Paul Brennan - Just A Day video still

Paul Brennan: Just A Day

Slowly, Paul Brennan has been nudging his way into our consciousness as a singer-songwriter who doesn’t wallow in a drab morass of self-pity, and as a purveyor of simple, old-fashioned tuneful songs, who doesn’t turn this conservatism inwards in an endless spiral of dead rock traditionalism and tedious hardware worship. It’s a bit odd that Brennan, a man who pens hummable melodies with straightforwardly emotional lyrics with solid, unfrilly arrangements should be such a rarity. Perhaps just singing a song, like telling a joke, is much harder than it looks.

‘Just A Day’, it has to be said, wavers on the edge of being a joke, taking a potshot at the hollow consumerist centre of Christmas. This, of course, is nearly as much of a cliché as spraying fake snow in shop windows and Christmas Eve vomit in the gutters, but it doesn’t stop it being a valid point. What I like most about the song is not the easy 3/4 strumming, nor the damned catchy Ringo-simple vocal line, but the undercurrent of hope that saves the song from being an empty tirade. In the video, a drunken, angry Santa stumbles through the streets of Witney before collapsing in tears at a graveside, and it’s easy to see Brennan as the sad, sozzled conscience of Britain, perhaps taking the mantle that Paul Heaton seems to have let slip.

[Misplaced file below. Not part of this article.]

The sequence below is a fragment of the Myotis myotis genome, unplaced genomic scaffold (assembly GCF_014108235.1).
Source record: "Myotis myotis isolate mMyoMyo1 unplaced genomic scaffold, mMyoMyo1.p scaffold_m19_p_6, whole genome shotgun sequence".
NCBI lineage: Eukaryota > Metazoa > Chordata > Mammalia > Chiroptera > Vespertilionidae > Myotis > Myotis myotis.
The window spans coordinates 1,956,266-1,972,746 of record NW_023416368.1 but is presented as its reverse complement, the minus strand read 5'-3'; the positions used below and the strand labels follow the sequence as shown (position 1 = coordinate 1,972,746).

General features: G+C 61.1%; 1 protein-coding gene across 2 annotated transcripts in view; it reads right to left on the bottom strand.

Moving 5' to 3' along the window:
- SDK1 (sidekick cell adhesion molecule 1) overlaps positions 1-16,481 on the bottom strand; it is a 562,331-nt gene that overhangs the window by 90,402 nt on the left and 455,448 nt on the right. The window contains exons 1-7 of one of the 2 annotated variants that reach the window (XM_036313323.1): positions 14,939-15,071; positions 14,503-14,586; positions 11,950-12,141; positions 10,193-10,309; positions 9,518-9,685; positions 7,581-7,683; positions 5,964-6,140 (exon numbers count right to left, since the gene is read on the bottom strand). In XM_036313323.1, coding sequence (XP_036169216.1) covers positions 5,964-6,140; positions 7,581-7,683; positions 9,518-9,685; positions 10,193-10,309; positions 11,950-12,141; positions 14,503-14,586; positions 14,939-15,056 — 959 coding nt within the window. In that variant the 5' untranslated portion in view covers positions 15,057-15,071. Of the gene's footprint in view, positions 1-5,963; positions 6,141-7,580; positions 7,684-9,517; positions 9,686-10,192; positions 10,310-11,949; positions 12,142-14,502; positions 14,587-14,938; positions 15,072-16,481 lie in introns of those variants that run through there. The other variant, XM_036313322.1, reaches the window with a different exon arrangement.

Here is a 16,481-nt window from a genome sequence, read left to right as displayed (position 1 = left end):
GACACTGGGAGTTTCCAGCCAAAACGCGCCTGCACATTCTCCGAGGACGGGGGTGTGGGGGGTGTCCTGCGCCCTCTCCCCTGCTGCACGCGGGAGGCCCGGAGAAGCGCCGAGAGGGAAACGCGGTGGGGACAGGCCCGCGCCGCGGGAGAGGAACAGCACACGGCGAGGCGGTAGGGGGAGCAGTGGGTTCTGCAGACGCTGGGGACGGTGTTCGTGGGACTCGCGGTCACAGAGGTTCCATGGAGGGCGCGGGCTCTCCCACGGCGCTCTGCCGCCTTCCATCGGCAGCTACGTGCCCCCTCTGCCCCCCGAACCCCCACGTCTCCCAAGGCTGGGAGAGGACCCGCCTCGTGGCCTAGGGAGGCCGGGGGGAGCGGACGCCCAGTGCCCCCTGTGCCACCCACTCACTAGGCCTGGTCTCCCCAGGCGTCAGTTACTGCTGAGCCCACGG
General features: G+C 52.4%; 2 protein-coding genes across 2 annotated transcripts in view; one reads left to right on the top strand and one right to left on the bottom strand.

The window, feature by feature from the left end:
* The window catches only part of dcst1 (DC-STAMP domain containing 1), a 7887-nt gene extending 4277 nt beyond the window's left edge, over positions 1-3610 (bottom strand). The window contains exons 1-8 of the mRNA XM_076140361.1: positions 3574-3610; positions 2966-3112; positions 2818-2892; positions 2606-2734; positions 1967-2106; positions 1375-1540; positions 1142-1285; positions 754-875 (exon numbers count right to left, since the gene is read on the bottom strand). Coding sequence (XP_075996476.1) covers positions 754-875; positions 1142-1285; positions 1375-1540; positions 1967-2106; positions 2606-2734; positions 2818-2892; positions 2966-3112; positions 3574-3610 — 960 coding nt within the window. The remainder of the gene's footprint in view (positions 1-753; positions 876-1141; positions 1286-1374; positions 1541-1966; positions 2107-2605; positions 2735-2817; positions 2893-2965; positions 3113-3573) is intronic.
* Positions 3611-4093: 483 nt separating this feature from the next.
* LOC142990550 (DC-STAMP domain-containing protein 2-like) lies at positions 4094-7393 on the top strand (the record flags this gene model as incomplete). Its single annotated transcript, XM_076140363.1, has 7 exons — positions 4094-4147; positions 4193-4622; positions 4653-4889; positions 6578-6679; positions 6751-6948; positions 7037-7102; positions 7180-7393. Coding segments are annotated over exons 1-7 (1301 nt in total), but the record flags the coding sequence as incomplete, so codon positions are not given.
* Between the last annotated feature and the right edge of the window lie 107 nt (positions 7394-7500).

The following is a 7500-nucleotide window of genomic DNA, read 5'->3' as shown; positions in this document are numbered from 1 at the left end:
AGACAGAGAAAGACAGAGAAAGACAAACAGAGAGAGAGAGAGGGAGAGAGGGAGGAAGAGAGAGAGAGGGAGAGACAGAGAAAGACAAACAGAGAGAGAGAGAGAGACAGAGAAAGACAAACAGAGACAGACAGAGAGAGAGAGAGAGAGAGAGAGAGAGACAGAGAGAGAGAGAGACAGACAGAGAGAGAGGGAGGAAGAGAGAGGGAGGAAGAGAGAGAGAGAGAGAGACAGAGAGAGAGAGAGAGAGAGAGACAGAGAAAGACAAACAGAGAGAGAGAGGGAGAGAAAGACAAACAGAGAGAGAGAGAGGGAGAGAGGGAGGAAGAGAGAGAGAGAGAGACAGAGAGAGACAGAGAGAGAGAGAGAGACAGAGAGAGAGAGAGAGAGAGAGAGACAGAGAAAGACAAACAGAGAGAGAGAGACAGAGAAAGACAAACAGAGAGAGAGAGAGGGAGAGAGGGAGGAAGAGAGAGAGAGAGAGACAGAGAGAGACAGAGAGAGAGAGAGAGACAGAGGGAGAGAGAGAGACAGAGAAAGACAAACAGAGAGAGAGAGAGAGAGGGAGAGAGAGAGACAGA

Brennan’s last single was ‘Dance Like Morrissey’, a jaunty indie cross between The Wonder Stuff and The Saw Doctors – the video to which saw him once again get twatted on spirits, incidentally – and some adept Googling found a discussion of the song on a Morrissey message board, where one listener had observed “you sound like Michael Stipe if he’d just been kicked in the mouth”. Not quite sure how they came to this conclusion, but one of Brennan’s strengths is that he doesn’t revel in the obfuscatory mystery of R.E.M.’s best lyrics and vocals, preferring to shoot straight for the heart – although perhaps when ‘Just A Day’ breaks down to a sleigh bell rhythm with the line “just hope you’re not alone” it’s a festive homage to ‘Everybody Hurts’ (or, at least, ‘Rock‘n’Roll Suicide’). This might not be the most sophisticated record of the year, but if you relish the idea of singing along to a great melody, and surreptitiously wiping a tear away as you hoist your 11th gin of the evening, Paul Brennan will be a name to watch out for in 2014.